If I were to describe “The Veldt,” a short story in Ray Bradbury’s The Invisible Man, it would be “creepy.”
In this world, you can buy a house that’s practically alive. The house is at your service, and you never have to lift a finger. Gone are the days when you have to clean and maintain your house—it is programmed to be self-sufficient. It can even cook your meals that you might wonder: does the house have a mind of its own?
And then you have children spoiled like no other. These children are so used to getting everything that they want that you’re not sure how they would deal with adversity. Perhaps their behavior would be destructive? Well, whenever I read about mysterious children, I am reminded of horror movies, of children with eerily high-pitched voices and imperious auras. (Actually, I remembered Such Small Hands, which left me unsettled.)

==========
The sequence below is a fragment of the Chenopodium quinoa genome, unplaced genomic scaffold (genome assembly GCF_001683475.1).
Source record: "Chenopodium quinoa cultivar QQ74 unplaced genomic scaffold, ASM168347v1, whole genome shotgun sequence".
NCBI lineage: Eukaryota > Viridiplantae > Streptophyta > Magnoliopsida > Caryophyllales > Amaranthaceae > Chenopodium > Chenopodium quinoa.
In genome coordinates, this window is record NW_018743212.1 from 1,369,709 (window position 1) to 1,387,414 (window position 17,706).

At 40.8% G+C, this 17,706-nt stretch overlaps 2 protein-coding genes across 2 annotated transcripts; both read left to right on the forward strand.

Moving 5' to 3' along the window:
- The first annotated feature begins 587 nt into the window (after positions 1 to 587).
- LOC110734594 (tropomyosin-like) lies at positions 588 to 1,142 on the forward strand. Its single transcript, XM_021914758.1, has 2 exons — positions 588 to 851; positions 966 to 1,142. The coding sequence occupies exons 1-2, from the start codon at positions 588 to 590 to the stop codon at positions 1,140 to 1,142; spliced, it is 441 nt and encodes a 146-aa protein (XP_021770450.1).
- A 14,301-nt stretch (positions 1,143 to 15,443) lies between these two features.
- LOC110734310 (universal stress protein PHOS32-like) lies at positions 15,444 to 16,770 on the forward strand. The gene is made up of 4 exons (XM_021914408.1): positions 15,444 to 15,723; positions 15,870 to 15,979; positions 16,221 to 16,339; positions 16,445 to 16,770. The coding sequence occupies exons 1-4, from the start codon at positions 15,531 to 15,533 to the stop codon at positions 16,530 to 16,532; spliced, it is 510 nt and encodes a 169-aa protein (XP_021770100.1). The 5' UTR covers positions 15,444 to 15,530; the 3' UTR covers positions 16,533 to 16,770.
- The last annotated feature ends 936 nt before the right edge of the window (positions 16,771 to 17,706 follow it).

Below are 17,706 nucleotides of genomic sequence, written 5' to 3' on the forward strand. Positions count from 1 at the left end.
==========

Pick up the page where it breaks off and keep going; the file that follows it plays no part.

At the end of the day, it all boils down to one question: are you really in control? If not, well, watch out.